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To poke holes in Medicare audits, you need to know the rules.

I’d like to write today about the sheer absurdity of how these Recovery Audit Contractor (RAC), Zone Program Integrity Contractor (ZPIC), Medicare Administrative Contractor (MAC), and other types of audits are being held against healthcare providers. When an auditor requests documents from a provider and opines that the provider owes a million dollars in alleged underpayments, I would expect that the auditor would show up before an independent tribunal to defend its findings. However, for so many of these Medicare provider appeals, the auditor doesn’t.

In my opinion, if the entity claiming that you owe money back to the government does not appear at the hearing, the provider should automatically prevail. A basic legal concept is that the accused should be able to confront his or her accuser.

I had depositions the last two weeks for a case that involved an opiate treatment program. The two main accusers were Optum and ID Medicaid. When Optum was deposed, they testified that Optum did not conduct the audit of the facility. When ID Medicaid was deposed, it contended that Optum did conduct the audit at issue.

When not one person can vouch for the veracity of an audit, it is ludicrous to force the provider to pay back anything. Auditors cannot hide behind smoke and mirrors. Auditors need to testify to the veracity of their audits.

To poke holes in Medicare audits, you need to know the rules. You wouldn’t play chess without knowing the rules. Various auditors have disparate lookback periods, which is the time frame the auditor is allowed to go back and review a claim. For example, RACs may only look back three years, whereas ZPICs have no specific lookback period (although I would argue that the older the claim, the less likely it is to be recouped).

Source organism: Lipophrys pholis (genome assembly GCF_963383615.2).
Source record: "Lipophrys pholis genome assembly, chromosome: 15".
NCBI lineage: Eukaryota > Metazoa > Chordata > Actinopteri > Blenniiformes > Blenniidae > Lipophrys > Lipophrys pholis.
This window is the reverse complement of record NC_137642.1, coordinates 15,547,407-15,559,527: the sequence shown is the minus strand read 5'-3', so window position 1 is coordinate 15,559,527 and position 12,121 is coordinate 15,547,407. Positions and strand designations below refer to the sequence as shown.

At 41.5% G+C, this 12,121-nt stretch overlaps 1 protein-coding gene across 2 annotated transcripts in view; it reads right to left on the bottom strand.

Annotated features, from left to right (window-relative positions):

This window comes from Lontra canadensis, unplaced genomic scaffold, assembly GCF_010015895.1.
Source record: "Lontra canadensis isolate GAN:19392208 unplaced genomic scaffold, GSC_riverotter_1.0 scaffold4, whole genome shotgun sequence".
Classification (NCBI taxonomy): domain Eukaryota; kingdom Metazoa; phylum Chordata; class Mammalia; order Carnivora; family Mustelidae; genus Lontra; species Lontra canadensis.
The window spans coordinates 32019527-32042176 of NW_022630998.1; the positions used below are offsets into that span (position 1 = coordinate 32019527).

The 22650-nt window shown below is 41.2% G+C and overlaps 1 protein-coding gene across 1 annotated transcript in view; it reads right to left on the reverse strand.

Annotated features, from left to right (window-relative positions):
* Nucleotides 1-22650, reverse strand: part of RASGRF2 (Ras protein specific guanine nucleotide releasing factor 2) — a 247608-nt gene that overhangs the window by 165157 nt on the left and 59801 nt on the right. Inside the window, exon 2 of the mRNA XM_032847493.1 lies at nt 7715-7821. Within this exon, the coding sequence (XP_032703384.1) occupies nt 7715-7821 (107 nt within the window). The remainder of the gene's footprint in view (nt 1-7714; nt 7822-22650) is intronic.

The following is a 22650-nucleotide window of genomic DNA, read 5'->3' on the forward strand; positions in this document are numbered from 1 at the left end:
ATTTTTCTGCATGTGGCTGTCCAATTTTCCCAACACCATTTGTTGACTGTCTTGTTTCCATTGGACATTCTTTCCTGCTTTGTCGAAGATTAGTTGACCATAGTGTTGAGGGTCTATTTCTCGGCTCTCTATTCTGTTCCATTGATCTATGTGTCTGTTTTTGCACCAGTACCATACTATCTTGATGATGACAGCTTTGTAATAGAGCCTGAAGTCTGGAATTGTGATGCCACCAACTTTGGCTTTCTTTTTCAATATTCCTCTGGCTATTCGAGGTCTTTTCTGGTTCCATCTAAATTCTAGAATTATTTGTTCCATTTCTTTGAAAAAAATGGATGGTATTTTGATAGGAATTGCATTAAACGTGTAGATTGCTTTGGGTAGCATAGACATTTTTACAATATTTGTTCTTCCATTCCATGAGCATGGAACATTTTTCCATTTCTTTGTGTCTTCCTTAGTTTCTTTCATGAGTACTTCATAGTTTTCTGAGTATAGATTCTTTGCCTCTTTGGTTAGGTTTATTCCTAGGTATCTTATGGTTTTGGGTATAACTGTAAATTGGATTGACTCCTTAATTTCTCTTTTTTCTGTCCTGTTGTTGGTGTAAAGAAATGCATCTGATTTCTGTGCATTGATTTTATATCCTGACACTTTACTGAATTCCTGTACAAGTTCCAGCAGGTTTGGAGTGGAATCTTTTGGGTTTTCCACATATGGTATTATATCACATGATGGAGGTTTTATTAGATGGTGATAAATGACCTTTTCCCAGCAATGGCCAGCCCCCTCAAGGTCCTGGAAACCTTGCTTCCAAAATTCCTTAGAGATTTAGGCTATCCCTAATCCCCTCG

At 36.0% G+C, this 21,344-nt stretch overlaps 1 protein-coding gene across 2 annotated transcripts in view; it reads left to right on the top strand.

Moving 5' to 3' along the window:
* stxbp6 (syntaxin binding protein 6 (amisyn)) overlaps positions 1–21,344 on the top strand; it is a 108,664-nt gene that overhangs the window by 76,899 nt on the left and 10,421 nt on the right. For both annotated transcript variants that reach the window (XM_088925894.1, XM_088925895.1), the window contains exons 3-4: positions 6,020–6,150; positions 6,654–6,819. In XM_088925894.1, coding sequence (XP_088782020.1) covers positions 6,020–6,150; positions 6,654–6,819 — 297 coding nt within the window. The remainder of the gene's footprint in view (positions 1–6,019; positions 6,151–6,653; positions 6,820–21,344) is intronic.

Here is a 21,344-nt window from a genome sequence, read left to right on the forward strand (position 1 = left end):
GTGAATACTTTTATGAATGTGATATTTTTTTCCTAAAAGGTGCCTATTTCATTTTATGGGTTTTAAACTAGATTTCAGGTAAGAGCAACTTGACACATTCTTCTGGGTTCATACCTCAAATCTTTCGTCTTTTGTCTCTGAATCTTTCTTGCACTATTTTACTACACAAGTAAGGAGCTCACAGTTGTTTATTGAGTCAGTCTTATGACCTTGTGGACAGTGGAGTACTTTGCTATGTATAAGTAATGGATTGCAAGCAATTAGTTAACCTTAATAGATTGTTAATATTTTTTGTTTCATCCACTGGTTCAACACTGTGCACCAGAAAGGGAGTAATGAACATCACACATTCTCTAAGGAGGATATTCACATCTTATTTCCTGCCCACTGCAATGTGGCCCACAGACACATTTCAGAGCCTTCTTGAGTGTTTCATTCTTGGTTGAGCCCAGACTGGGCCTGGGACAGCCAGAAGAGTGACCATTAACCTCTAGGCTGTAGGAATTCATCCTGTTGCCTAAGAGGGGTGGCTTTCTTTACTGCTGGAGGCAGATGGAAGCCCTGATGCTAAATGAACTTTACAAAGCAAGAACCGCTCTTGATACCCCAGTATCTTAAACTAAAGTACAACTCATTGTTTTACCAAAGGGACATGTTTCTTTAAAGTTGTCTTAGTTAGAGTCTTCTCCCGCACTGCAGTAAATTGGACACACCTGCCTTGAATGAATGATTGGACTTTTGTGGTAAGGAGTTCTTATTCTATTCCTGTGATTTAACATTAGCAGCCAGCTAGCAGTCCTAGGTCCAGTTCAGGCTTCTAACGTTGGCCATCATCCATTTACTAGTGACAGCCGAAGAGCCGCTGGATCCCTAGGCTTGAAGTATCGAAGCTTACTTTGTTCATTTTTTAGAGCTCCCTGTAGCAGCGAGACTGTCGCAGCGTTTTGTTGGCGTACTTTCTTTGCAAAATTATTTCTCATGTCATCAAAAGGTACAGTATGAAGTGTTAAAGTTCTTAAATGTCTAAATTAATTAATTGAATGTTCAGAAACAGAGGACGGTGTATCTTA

When appealing the outcome of a MAC or RAC audit, it is necessary for providers to have a specific reason for challenging the auditors’ determinations. Simply being dissatisfied or having generalized complaints about the process is not enough. Some examples of potential grounds for challenging a MAC or RAC determination on appeal include: 

  • Application, if inapplicable Medicare billing rules were used; 
  • Misinterpretation of applicable Medicare billing rules; 
  • Reliance on unsound auditing methodologies;
  • Failure to seek an expert opinion; 
  • Ignoring relevant information disclosed by the provider; and 
  • Exceeding the MAC’s or RAC’s scope of authority. 

It is imperative that you arm yourself in defending a Medicare audit, but if the auditor fails to appear at any stage in litigation, then you should call foul and win on a technicality.

Programming Note: Listen to Knicole Emanuel’s live RAC Report every Monday on Monitor Monday, 10 Eastern.

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